At 11:06 a.m. EDT on Tuesday morning, a "GOP Leader Alert" e-mail landed in my inbox. From House Minority Leader John Boehner's office, it was headlined, "Great work, Congress: Speaker Pelosi's House to honor Confucius' birthday as unemployment nears 10 percent."
The e-mail continued:
These are your hard-earned tax dollars at work: with millions of Americans looking for jobs and the nation’s unemployment rate nearing 10 percent, the U.S. House of Representatives today will take up a grand total of four non-controversial "suspension" bills. Four.
One (H. Res. 784) marks the birthday of the Chinese philosopher Confucius, who was welcomed into the world 2,327 years before the 13 colonies declared their independence from Great Britain. With so many of Democrats’ top priorities lagging and their leaders ensconced behind closed doors plotting their government takeover of health care, Congress has been “playing hooky” and settling into a “leisurely routine.” It’s unacceptable for Congress to take it easy at a time when out-of-work families struggling to make ends meet are asking “where are the jobs?” That’s why House Republicans will take to the floor this afternoon to talk about our better solutions to help small businesses create jobs and make health care more affordable and accessible for America's seniors.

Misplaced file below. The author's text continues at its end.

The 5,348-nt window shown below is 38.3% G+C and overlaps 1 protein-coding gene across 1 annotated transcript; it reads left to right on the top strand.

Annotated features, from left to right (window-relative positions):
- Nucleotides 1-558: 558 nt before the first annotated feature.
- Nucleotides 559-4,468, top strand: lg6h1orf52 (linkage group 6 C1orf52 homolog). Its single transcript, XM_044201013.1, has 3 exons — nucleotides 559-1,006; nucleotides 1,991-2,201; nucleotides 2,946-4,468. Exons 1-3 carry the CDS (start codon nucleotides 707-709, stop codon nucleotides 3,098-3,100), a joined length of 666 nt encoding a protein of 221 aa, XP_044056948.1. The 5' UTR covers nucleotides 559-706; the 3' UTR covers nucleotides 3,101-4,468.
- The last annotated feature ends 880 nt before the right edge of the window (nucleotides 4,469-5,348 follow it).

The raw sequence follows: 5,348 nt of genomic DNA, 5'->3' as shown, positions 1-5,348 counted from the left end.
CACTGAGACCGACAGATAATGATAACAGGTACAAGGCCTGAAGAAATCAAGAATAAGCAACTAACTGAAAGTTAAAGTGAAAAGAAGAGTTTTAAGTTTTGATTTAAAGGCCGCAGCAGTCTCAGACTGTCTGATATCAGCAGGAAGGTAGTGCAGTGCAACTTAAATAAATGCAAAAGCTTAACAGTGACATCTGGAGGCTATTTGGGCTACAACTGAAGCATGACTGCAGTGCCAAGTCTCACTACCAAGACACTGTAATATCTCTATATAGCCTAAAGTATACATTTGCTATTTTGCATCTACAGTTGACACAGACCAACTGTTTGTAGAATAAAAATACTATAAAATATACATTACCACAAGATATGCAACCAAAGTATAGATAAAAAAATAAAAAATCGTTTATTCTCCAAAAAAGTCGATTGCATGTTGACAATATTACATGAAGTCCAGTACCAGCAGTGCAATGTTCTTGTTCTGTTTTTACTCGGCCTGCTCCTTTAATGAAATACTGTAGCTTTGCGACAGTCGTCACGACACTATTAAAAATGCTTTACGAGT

You can't make a real case against Boehner's argument here -- Congress often takes up meaningless resolutions while not working very hard on things that actually matter. But he should probably remember that people in Congress are generally very unwise to throw stones. When Republicans were in power, they too had a real problem with short workweeks. Plus, they too like to introduce a pointless resolution or two.
Just 20 minutes before Boehner's e-mail came in, there was another e-mail from House Republicans. This one was from the Republican Study Committee, a conservative group within the House GOP, and it was announcing a resolution to honor the marchers who came out for the tea party protest in Washington, D.C. on September 12th. As of that e-mail, 76 Republicans had signed on as co-sponsors of the resolution.